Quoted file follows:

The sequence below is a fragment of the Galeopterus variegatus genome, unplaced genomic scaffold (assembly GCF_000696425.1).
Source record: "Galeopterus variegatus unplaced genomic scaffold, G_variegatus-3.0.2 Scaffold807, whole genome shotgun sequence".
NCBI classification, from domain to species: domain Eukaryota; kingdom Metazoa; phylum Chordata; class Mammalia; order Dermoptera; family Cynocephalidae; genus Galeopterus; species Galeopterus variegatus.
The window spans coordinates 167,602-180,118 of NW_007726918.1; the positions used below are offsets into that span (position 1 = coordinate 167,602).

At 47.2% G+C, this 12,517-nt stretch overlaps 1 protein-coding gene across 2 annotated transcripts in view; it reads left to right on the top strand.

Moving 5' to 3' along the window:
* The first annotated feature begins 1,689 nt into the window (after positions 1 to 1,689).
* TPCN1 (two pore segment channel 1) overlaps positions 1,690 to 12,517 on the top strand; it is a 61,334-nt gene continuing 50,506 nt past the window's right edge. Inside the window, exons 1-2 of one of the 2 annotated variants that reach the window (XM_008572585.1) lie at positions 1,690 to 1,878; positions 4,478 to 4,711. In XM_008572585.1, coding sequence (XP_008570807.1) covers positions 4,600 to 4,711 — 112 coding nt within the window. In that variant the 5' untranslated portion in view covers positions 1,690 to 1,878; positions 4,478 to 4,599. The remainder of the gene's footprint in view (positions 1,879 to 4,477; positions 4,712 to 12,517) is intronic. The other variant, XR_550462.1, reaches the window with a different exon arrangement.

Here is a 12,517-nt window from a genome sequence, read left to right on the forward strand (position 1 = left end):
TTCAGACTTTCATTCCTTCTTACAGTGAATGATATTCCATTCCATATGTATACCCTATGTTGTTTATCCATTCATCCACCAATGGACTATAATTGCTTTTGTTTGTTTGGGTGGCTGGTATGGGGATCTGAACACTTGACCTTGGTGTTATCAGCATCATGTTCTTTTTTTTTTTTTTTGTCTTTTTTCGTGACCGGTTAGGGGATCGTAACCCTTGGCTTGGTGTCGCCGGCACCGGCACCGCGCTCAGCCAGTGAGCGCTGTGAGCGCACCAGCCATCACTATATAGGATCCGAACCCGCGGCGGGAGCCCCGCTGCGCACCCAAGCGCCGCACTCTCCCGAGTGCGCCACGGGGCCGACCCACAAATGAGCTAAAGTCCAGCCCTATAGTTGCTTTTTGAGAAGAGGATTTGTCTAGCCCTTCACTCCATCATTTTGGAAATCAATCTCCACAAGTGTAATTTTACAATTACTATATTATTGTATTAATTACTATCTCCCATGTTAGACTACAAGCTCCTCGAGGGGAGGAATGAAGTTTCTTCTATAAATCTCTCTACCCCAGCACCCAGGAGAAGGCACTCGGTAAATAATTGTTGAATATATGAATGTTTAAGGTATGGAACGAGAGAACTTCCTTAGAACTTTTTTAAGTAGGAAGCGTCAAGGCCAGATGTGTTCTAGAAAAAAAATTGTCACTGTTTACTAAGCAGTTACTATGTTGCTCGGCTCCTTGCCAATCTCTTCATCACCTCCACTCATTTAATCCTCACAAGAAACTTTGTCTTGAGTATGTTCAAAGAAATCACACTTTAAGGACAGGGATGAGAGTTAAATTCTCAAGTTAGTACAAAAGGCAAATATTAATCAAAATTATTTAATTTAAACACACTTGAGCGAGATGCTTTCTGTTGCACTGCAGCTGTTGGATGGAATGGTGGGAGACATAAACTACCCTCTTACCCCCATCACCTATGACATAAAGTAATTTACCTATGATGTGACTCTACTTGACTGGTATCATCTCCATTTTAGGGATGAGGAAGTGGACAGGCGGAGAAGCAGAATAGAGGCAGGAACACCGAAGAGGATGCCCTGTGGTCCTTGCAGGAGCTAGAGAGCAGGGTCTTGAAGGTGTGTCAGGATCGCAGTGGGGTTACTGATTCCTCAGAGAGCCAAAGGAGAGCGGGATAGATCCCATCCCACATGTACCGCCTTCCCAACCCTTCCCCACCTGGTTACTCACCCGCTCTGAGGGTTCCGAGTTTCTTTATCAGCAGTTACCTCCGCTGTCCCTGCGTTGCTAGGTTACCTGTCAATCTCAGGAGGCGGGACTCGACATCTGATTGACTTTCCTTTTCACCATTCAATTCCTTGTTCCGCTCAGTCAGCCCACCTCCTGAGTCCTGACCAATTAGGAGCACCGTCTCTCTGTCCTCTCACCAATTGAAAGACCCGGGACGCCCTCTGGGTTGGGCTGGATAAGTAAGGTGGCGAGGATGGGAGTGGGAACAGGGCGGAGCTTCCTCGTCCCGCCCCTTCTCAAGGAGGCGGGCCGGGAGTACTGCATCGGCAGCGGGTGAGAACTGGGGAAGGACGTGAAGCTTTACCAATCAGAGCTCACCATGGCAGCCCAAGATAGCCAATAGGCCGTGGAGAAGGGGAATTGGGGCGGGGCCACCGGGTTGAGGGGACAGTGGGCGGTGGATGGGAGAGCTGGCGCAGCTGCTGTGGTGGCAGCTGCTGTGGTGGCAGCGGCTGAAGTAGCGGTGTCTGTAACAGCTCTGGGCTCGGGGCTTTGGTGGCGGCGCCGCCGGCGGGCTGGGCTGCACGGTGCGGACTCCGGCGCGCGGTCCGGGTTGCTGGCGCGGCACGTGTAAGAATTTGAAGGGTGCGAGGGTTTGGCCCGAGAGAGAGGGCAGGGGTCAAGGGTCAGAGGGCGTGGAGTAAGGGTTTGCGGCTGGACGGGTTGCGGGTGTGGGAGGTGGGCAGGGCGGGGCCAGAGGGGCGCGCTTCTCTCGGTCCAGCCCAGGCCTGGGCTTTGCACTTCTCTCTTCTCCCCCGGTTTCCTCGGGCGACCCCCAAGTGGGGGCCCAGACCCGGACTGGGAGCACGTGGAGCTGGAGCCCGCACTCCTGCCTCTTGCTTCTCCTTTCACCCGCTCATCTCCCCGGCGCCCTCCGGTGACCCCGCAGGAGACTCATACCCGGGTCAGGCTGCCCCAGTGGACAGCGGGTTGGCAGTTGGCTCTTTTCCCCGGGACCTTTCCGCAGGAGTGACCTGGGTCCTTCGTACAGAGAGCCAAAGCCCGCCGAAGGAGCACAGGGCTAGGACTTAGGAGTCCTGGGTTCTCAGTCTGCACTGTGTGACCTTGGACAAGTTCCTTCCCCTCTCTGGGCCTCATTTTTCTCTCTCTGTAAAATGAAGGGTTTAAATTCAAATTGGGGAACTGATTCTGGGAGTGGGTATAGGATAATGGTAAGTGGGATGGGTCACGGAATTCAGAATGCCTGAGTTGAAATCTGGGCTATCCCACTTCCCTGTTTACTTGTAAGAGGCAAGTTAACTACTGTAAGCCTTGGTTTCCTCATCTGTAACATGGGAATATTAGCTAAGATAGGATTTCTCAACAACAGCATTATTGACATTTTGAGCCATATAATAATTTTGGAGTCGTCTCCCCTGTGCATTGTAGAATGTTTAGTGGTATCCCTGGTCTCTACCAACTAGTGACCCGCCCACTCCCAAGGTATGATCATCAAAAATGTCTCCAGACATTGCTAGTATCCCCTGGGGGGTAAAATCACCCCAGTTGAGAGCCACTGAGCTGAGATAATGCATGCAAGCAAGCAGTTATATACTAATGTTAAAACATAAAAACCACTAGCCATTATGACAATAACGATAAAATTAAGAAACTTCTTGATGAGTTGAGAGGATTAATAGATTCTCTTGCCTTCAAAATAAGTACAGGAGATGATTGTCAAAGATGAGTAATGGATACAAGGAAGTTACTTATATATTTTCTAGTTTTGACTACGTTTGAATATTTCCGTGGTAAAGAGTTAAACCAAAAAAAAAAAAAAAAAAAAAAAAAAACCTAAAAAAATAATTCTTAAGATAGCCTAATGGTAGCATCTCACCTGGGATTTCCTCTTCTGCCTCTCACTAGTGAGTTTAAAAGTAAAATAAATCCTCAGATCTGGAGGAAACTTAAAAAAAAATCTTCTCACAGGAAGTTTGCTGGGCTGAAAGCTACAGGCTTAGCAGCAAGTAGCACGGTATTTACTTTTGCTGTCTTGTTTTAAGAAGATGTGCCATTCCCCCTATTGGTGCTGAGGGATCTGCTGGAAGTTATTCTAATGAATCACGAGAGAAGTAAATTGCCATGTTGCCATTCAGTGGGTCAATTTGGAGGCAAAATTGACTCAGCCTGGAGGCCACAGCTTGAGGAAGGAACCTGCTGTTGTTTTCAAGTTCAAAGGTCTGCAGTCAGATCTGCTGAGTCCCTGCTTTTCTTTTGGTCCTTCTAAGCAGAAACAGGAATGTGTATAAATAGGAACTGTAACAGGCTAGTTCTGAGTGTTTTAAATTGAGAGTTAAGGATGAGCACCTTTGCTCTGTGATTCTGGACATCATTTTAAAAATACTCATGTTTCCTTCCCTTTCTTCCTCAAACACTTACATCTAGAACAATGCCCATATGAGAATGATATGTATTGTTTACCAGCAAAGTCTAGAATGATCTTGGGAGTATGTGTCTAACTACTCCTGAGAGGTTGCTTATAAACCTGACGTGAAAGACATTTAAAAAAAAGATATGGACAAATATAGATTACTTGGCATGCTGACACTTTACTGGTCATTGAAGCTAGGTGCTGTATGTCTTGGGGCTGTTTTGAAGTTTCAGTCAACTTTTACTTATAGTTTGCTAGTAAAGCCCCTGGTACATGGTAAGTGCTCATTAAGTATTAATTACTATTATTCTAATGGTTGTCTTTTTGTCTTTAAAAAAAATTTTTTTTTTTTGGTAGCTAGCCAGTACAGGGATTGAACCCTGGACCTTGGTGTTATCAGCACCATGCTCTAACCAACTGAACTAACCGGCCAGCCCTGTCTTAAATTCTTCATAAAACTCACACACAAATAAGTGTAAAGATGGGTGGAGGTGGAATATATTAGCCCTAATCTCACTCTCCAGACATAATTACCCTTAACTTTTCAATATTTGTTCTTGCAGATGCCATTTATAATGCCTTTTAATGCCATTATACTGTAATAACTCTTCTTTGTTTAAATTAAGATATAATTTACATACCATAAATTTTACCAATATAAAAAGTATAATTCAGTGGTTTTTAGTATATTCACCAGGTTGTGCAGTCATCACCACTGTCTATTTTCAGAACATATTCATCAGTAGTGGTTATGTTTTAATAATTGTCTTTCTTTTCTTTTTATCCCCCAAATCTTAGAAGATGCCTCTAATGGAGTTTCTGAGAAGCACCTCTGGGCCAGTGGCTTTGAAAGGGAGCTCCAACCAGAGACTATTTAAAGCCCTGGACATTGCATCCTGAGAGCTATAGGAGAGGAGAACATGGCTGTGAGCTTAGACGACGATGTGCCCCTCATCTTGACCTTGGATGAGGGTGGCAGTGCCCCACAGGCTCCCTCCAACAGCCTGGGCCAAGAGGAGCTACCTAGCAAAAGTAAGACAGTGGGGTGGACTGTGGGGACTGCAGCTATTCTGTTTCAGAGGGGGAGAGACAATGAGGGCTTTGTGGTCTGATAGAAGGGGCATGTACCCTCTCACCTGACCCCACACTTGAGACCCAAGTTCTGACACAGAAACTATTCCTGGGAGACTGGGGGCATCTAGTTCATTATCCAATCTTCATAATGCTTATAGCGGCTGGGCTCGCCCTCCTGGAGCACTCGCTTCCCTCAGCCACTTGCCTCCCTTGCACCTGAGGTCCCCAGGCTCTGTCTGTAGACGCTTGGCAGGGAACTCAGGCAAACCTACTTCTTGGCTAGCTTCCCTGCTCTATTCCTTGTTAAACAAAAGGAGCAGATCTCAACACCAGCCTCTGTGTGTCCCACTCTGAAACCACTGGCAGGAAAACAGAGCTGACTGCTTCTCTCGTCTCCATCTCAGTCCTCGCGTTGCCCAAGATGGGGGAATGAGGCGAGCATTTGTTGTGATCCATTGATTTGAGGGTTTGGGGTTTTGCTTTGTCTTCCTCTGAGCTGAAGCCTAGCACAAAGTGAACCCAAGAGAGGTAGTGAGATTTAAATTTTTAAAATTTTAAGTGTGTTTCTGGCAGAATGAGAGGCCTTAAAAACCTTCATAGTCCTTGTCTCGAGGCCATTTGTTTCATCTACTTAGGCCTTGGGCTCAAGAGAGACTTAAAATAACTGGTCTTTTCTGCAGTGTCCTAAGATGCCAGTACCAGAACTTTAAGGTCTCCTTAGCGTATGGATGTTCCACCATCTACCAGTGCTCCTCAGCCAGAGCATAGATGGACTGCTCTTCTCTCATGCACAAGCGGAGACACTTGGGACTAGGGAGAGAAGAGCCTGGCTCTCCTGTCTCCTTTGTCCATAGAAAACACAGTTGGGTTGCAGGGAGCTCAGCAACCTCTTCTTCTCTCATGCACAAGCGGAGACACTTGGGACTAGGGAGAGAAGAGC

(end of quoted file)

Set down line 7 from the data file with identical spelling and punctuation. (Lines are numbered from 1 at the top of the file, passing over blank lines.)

* The first annotated feature begins 1,689 nt into the window (after positions 1 to 1,689).